|The Curse of the Jade Scorpion|
Theatrical release poster
|Directed by||Woody Allen|
|Produced by||Letty Aronson|
|Written by||Woody Allen|
David Ogden Stiers
|Edited by||Alisa Lepselter|
|Distributed by||DreamWorks Pictures|
|Box office||$18.9 million|
The Curse of the Jade Scorpion is a 2001 American crime comedy film written, directed and starring Woody Allen. The cast also features Helen Hunt, Dan Aykroyd, Elizabeth Berkley, John Schuck, Wallace Shawn, David Ogden Stiers and Charlize Theron. The plot concerns an insurance investigator and an efficiency expert who are both hypnotized by a crooked hypnotist into stealing jewels. The film bears much more in common with Allen's earlier screwball comedy films than with other films made by him around the same time.
The Curse of the Jade Scorpion received mixed reviews from critics.
In 1940, C.W. Briggs (Woody Allen) is an insurance investigator in New York City who is highly successful, owing to his many connections and ability to think like a criminal. His work does not impress Betty Ann Fitzgerald (Helen Hunt), an efficiency expert who butts heads with C.W. over his old-fashioned views. Her advice is usually followed, however, because she secretly is in a relationship with her boss, Chris Magruder (Dan Aykroyd), who constantly reassures her that they will be free to pursue their relationship in public once he finalizes his divorce with his wife.
While attending a dinner with some employees, Voltan (David Ogden Stiers), a stage magician calls on Betty Ann and C.W. to be in his hypnotism act. Using the words "Madagascar" and "Constantinople" on them, respectively, as trigger words to put them in a trance, the two are given the suggestion that they are newlyweds who are madly in love before being reawakened. When C.W. returns home for the evening, he receives a call from Voltan, who uses C.W.'s trigger word to put him back in a trance and orders him to steal jewels for him. C.W. has no recollections of these crimes after he is woken up and is determined to prove himself by solving the crimes. He starts investigating Betty Ann on the grounds of her suspicious behavior (actually related to her affair with Chris) and sneaks into her house one evening. There, he witnesses Chris telling her that he has reconciled with his wife and will not have a divorce. When Magruder leaves, Betty Ann becomes drunk in a fit of depression and tries to jump out of a window. C.W. stops her and spends the night keeping her from other self-destructive activities.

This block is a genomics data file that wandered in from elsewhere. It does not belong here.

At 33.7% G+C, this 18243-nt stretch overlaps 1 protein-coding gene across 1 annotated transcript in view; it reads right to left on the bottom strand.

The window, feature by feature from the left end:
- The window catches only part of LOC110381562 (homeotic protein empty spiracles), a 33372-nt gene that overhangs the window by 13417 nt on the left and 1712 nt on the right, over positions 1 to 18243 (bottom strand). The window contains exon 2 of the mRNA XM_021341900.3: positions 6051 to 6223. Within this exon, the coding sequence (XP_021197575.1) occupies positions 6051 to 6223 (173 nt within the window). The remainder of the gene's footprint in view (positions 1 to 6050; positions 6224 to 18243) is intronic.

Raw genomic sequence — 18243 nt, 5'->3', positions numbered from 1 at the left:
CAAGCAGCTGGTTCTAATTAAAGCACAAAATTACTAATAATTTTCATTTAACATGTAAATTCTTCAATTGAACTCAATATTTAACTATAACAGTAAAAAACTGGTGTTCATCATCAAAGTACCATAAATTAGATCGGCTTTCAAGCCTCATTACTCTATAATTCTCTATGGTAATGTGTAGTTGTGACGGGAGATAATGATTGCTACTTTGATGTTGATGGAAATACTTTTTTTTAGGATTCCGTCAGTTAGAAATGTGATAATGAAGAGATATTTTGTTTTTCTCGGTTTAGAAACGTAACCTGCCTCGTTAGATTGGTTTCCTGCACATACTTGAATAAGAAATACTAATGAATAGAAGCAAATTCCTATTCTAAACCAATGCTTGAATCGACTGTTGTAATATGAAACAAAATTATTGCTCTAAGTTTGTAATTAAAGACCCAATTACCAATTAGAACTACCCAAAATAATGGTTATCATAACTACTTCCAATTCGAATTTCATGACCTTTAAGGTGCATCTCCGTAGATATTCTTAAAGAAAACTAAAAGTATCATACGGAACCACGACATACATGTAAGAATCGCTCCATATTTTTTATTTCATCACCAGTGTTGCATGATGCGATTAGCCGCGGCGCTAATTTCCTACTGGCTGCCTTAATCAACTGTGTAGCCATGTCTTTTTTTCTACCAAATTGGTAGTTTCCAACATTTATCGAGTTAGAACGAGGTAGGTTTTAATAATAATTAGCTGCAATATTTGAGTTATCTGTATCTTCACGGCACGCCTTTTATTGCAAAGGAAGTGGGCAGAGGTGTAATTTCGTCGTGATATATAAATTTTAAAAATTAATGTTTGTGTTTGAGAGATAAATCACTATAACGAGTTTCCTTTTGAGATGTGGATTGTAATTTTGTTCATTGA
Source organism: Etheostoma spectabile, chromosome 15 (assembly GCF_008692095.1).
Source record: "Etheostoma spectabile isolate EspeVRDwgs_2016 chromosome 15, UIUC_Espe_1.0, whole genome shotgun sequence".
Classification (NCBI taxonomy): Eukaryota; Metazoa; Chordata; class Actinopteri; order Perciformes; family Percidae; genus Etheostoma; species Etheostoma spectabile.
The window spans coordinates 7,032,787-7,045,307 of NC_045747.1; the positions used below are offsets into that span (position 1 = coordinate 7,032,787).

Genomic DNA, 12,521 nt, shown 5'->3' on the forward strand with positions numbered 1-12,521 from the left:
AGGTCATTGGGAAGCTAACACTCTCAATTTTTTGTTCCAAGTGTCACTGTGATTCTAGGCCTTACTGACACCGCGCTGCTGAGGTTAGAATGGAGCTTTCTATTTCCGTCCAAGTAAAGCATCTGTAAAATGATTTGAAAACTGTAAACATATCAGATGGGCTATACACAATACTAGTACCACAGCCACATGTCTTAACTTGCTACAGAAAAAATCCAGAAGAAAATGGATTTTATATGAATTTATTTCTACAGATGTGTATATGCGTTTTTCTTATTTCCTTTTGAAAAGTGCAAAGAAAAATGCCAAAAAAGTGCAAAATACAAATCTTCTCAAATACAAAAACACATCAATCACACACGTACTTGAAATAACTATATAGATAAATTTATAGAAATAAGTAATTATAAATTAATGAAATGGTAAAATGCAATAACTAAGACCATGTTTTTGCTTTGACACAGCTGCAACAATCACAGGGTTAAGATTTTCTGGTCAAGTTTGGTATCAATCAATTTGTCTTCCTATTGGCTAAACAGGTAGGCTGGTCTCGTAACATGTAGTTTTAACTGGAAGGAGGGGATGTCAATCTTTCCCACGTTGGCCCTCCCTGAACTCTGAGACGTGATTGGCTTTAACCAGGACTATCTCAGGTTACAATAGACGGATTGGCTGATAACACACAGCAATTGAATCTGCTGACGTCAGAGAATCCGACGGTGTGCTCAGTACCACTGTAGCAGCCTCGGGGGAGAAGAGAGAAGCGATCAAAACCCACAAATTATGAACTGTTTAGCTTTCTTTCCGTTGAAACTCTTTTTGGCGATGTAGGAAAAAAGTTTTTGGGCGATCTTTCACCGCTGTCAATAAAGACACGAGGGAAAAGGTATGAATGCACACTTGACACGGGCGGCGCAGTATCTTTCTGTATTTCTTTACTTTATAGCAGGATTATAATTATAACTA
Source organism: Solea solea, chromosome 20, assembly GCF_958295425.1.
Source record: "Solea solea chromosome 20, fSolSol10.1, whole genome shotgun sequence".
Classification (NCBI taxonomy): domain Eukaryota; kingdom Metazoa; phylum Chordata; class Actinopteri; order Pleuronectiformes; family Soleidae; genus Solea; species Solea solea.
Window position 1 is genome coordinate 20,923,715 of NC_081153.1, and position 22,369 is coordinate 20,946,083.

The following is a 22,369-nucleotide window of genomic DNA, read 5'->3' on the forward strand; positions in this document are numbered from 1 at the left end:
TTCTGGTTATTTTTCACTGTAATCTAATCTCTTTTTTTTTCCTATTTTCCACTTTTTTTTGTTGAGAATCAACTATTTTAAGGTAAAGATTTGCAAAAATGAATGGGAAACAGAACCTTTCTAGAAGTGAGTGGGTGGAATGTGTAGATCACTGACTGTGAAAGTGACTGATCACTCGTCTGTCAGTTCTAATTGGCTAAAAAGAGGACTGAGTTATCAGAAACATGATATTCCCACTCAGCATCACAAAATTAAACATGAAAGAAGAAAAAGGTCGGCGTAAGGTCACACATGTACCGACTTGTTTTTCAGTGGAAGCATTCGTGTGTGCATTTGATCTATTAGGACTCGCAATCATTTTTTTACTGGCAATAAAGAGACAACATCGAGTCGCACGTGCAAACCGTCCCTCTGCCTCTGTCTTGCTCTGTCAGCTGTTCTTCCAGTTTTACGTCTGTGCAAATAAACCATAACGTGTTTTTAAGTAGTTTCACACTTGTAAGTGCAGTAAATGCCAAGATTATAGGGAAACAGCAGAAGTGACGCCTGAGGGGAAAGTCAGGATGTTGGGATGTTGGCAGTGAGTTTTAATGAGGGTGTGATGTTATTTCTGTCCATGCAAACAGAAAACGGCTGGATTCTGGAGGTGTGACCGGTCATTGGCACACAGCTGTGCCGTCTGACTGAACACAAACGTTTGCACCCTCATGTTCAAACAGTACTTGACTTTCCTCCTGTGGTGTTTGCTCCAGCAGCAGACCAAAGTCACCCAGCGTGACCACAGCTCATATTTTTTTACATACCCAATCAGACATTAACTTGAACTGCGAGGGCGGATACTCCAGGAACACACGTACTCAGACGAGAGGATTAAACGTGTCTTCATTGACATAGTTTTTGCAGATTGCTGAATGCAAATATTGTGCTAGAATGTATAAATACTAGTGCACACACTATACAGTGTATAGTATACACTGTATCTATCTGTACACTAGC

Eventually, investigations start picking up evidence pointing to C.W., leading to his arrest. He manages to escape to Betty Ann's place, where she grudgingly hides him. Thinking that C.W. is no longer available, Voltan calls Betty Ann, using her trigger word of "Madagascar" to put her in a hypnotic state and steal for him. On her return, still in a trance, the subliminal suggestion of being in love leads her to seduce C.W. Eventually his co-workers and friends George Bond (Wallace Shawn) and Alvin "Al" (Brian Markinson) recall the initial hypnotism and realize that it is the cause of the robberies. George, an amateur magician, frees C.W. of the trigger word and restores his memories. C.W. realizes what has happened and goes back to Betty Ann's apartment to find her missing. He then realizes that she must have been hypnotized again and manages to locate the site where the still-hypnotized Betty Ann is delivering the jewels to Voltan. Voltan discovers C.W. and holds him at gunpoint. However, C.W. deduces that a small-time criminal like Voltan would not have the nerve to do something as drastic as murder. Voltan tries escaping, but the police catch him shortly after. The still-hypnotized Betty Ann expresses her love for C.W. who takes advantage of her state to passionately kiss her before erasing her memories of the event.